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MANIA 100.00%
An old Italian goddess of the Manes, i.e. the dead, also called Lara, Larunda, Muta (the dumb), Mana Genita, who was held by some to be the mother or grandmother of the good Lares, by others of the evil Larvoe. Originally daughter of the river-god Almo, and called Lara, she was deprived of her tongue by Jupiter, because she had betrayed his love for the Nymph Juturna, and was condemned to be the Nymph of the marshy waters in the realm of the speechless. On the way to the nether world Mercury fell in love with her, and the Lares were her offspring in early times boys are said to have been sacrificed to her, to insure the prosperity of a family. At a later period heads of poppies and garlic were offered to her, and woollen dolls, manioe, called after her, were suspended on the doors as a protection. As Mana Genita she received the sacrifice of a dog and was implored not to let any of the family become a " good one," i.e. die. In the course of time Mania became a bogy with which children were threatened.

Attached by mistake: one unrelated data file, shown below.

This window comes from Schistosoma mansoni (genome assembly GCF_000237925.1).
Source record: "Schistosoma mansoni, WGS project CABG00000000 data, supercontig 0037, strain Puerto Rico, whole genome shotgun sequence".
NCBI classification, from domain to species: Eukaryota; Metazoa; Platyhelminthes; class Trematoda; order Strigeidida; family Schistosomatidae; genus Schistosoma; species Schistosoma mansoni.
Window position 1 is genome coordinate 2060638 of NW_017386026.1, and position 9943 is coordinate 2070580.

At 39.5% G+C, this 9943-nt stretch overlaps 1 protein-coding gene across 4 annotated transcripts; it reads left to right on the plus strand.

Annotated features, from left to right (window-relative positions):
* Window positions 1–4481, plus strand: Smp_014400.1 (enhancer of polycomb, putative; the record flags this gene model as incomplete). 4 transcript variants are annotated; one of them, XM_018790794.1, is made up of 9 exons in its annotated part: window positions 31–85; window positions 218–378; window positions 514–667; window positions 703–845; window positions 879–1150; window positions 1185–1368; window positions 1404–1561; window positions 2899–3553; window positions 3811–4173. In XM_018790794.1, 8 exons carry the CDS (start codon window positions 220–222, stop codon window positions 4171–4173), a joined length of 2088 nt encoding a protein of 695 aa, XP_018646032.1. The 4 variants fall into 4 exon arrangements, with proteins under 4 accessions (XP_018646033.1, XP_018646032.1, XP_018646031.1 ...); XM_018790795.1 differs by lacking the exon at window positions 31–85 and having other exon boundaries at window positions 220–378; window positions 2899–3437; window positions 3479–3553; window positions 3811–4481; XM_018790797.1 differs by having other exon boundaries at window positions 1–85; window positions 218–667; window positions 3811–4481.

LARES 24.92%